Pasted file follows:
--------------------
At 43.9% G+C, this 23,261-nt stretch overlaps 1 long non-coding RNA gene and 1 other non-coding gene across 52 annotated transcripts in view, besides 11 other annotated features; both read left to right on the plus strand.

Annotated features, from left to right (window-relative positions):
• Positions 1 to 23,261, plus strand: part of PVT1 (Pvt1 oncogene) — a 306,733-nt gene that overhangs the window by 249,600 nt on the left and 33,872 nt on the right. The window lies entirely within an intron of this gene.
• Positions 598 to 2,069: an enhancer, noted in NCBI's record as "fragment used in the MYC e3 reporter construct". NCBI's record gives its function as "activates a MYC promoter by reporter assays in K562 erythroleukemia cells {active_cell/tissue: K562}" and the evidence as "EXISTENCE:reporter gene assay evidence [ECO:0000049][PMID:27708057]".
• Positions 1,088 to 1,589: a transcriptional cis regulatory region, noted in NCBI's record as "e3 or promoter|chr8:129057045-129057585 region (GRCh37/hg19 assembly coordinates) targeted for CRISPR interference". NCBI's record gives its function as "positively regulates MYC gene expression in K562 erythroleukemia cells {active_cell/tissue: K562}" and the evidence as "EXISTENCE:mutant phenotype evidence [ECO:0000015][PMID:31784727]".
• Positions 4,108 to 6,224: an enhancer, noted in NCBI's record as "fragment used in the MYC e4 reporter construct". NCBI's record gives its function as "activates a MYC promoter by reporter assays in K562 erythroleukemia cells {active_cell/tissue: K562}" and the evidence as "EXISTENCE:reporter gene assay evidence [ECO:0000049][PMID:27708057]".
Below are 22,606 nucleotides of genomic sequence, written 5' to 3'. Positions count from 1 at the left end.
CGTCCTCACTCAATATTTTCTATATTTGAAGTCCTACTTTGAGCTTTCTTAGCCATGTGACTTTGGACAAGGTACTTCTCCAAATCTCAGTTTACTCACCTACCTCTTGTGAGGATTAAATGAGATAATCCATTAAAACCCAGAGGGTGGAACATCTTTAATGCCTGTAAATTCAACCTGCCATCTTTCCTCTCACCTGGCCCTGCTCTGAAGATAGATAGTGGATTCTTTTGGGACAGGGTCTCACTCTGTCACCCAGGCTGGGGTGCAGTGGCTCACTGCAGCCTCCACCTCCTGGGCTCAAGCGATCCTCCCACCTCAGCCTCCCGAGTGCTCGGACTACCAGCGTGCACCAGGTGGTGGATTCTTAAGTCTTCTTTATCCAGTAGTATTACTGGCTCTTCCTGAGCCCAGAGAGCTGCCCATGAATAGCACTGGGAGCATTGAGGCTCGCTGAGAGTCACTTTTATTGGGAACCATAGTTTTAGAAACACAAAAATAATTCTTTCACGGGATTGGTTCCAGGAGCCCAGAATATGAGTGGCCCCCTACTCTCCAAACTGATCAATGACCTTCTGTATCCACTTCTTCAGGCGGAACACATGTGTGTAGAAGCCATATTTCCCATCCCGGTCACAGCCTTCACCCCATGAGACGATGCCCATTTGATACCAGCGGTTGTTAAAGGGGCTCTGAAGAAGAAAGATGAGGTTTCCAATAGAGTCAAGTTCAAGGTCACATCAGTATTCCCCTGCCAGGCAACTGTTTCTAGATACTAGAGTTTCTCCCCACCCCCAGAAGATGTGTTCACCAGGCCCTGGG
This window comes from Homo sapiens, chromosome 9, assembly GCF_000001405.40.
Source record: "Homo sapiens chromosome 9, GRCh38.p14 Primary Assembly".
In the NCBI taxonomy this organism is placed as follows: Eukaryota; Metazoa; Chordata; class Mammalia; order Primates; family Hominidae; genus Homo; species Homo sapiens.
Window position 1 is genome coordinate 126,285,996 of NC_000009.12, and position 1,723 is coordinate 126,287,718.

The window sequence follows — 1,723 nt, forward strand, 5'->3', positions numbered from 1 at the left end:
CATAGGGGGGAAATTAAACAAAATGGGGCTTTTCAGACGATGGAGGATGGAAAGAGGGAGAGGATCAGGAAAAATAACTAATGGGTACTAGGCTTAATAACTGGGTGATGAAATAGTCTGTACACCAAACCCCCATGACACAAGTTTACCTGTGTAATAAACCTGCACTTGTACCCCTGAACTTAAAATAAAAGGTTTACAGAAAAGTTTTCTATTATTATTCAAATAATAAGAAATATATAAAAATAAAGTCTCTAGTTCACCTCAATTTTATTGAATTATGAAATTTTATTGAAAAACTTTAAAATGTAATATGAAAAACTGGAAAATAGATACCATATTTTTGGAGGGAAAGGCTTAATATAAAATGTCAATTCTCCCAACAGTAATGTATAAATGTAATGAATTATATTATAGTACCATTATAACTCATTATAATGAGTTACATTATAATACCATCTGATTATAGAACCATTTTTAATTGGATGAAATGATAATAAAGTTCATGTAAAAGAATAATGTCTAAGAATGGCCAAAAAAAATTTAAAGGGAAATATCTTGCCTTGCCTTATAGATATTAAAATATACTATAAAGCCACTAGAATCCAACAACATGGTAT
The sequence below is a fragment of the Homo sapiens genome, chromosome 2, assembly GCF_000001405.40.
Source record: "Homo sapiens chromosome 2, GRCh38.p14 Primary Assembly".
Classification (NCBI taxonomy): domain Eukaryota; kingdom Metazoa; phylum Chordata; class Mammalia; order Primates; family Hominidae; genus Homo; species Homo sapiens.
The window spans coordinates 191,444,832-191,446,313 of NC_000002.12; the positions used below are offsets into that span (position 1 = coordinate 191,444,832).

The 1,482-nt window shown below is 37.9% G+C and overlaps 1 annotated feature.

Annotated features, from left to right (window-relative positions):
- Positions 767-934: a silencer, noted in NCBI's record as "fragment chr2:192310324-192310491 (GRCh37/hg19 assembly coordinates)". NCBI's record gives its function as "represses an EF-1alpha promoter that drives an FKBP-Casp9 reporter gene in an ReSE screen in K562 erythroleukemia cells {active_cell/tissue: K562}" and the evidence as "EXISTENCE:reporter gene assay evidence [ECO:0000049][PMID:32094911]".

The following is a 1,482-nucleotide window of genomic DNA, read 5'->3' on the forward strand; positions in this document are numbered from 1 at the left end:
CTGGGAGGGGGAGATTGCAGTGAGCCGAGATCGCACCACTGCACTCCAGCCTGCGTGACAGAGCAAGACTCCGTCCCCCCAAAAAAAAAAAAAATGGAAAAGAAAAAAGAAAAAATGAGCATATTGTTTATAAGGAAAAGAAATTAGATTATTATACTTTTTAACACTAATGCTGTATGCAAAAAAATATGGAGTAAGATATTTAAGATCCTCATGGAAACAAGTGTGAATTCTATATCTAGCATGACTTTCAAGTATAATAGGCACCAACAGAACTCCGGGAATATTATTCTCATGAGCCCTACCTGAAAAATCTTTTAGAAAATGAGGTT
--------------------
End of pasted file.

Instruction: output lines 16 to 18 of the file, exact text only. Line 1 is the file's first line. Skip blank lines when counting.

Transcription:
Source record: "Homo sapiens chromosome 2, GRCh38.p14 Primary Assembly".
Classification (NCBI taxonomy): domain Eukaryota; kingdom Metazoa; phylum Chordata; class Mammalia; order Primates; family Hominidae; genus Homo; species Homo sapiens.
The window spans coordinates 191,444,832-191,446,313 of NC_000002.12; the positions used below are offsets into that span (position 1 = coordinate 191,444,832).